Removal of trade barriers key to reaching global climate targets, says World Energy Council

As analysis suggests that the Paris Agreement could be ratified by the end of this year, a new report from the World Energy Council concludes that the energy objectives set at COP21 could be met if national Governments reduce barriers to trade and investment of environmental goods.

The World Energy Council’s 2016 Energy Perspective report, which includes expert analysis from 28 countries, explores how an open global trade and investment regime focussed on energy and services can foster the transition to a low-carbon economy.

The report suggests that a comprehensive initiative to phase out non-tariff barriers on products currently covered in the current multi-national environmental goods tariffs negotiation would lead to more sustainable and accessible energy systems.

It reads: “Reducing and eliminating trade barriers is key to catalysing the low-carbon economy and enabling countries to develop sustainable energy systems. It will have positive impacts on the energy trilemma – for example through reduced energy and technology costs, enhanced energy security, and transition to a low-carbon energy system.”

Affecting between 80% to 90% of trade, non-tariff measures (NTMs) are often subject to customs procedures, technical standards and other regulations which impede the flow of goods and services. The report calls for countries to tackle the trade barrier to address the energy trilemma and positively impact on the low-carbon energy sector.

Christoph Frei, secretary-general of the World Energy Council, said: “Addressing the energy trilemma presents extraordinary challenges for policymakers and requires an adequate global trade and investment regime. This would encourage and leverage investment, innovation and technology uptake, to meet the climate and energy objectives set by the United Nations, G20 and COP 21.”

Paris ratification

The World Energy Council’s call for greater energy security arrives during a period of optimism for international climate change legislation, with analysis suggesting that the Paris Agreement is set to become international law before the end of the year.

According to consultancy Climate Analytics, it is estimated that at least 57 countries are likely to have ratified the Agreement by the end of 2016, accounting for 59.88% of global emissions. Following recent announcements from both Japan and New Zealand stating their intentions to formally approve the Paris Agreement in 2016, the total number of countries making the pledge has surpassed the 55% benchmark.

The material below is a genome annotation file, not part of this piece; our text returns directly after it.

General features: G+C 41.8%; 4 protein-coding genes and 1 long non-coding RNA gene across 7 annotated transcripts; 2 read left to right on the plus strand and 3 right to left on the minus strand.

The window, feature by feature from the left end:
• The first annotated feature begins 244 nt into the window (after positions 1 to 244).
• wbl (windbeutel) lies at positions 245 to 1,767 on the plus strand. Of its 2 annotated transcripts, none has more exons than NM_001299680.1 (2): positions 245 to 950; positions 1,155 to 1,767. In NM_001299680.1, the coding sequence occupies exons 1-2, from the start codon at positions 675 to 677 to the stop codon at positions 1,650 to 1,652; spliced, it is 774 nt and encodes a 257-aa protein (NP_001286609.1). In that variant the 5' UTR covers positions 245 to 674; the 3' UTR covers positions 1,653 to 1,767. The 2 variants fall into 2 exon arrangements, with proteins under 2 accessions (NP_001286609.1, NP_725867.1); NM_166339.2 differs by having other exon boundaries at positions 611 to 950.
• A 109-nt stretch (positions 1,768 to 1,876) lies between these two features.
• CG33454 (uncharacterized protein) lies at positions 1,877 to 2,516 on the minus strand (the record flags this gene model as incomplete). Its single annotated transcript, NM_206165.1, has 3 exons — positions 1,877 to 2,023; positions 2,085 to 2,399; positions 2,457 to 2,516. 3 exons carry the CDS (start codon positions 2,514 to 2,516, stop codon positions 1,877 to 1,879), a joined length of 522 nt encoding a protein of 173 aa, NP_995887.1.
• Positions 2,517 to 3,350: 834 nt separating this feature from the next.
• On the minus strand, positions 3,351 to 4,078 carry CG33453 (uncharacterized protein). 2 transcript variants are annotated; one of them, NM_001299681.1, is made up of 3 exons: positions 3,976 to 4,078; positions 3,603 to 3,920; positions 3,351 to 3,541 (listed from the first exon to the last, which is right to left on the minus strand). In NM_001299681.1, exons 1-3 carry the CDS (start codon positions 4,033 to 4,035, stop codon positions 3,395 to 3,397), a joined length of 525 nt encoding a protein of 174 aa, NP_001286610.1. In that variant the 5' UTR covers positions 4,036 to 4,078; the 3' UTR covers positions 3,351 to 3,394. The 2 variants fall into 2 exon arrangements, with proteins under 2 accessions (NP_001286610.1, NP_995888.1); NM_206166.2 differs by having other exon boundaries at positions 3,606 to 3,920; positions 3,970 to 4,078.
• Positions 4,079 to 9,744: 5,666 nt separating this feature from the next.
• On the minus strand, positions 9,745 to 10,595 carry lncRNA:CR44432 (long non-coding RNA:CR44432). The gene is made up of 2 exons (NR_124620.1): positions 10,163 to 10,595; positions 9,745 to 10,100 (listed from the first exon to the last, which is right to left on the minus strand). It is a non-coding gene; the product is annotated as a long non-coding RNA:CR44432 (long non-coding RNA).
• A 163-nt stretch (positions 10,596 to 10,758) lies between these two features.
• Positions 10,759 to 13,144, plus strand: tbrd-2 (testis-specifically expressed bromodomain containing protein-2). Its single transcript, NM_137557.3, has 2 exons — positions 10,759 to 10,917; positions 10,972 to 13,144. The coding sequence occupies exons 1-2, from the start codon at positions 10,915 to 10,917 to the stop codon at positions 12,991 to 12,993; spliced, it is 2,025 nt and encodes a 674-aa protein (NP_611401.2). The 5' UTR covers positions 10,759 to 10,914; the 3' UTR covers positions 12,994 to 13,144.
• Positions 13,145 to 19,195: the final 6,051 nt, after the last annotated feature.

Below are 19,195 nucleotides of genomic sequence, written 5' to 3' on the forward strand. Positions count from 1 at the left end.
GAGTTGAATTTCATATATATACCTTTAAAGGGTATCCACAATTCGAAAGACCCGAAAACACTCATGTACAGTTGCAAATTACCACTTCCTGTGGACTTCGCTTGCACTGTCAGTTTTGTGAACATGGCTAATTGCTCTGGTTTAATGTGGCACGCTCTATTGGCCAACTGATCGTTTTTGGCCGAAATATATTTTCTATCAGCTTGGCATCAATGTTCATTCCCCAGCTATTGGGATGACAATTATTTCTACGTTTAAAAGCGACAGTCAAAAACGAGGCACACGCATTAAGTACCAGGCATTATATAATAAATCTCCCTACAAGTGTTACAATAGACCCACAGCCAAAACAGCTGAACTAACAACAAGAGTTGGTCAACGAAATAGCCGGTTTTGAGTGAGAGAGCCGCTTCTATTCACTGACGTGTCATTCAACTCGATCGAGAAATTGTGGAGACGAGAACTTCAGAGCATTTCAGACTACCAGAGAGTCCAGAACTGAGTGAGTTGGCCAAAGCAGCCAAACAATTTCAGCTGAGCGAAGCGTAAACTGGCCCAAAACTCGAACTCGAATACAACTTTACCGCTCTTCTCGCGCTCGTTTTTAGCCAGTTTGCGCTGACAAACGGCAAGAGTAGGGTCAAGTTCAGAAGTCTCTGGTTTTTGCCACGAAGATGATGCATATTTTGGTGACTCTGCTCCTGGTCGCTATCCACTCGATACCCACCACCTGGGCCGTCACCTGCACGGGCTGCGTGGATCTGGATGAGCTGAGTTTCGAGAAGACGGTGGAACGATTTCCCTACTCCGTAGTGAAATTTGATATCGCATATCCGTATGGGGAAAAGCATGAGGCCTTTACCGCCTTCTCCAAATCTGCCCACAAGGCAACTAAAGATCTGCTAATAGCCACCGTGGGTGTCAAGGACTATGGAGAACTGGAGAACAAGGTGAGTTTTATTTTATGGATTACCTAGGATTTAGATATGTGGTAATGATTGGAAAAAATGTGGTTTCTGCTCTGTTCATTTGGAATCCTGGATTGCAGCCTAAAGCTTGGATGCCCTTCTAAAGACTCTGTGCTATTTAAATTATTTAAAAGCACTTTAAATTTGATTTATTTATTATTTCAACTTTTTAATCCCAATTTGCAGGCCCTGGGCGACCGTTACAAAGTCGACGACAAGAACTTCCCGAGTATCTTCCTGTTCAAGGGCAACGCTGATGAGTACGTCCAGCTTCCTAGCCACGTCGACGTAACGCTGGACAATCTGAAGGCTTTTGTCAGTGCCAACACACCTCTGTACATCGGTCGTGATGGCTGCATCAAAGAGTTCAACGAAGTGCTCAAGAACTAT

The research claims that the EU is preparing for a quick ratification, with the European Commission’s (EU) proposal on behalf of the European Union (EU) now with the European Parliament and Council for their approval.

Climate Analytics has not included India in its projection, suggesting there was ambiguity in the country’s recent joint statement with the U.S. which stated that India had “begun its processes” to work towards ratification.

Commenting on the possibility of the Paris Agreement entering into force this year, UNFCC Executive Secretary Patricia Espinosa said: “I’m very hopeful. I think it would send a very strong message about the willingness to comply with the commitment each country assumed in Paris.”

UK participation in doubt

Climate Analytics’ estimation of imminent approval goes one step further than the prediction of former UN climate chief, Christiana Figueres, who recently stated that the deal could come into force by 2018.

While analysts remain upbeat about early ratification of the Paris Agreement, the outcome of negotiations are far less certain domestically. Recent reports have suggested that the UK’s future participation in that landmark accord is now in doubt following the vote to leave the EU. Figueres recently said that Brexit would require a “recalibration” of some kind but it is not clear what that might entail.

Backing out from the deal would be a setback to the UN in itself, but also concerns participants because of the US presidential election this year, as Donald Trump has vowed to withdraw from the Paris agreement if elected. 

George Ogleby

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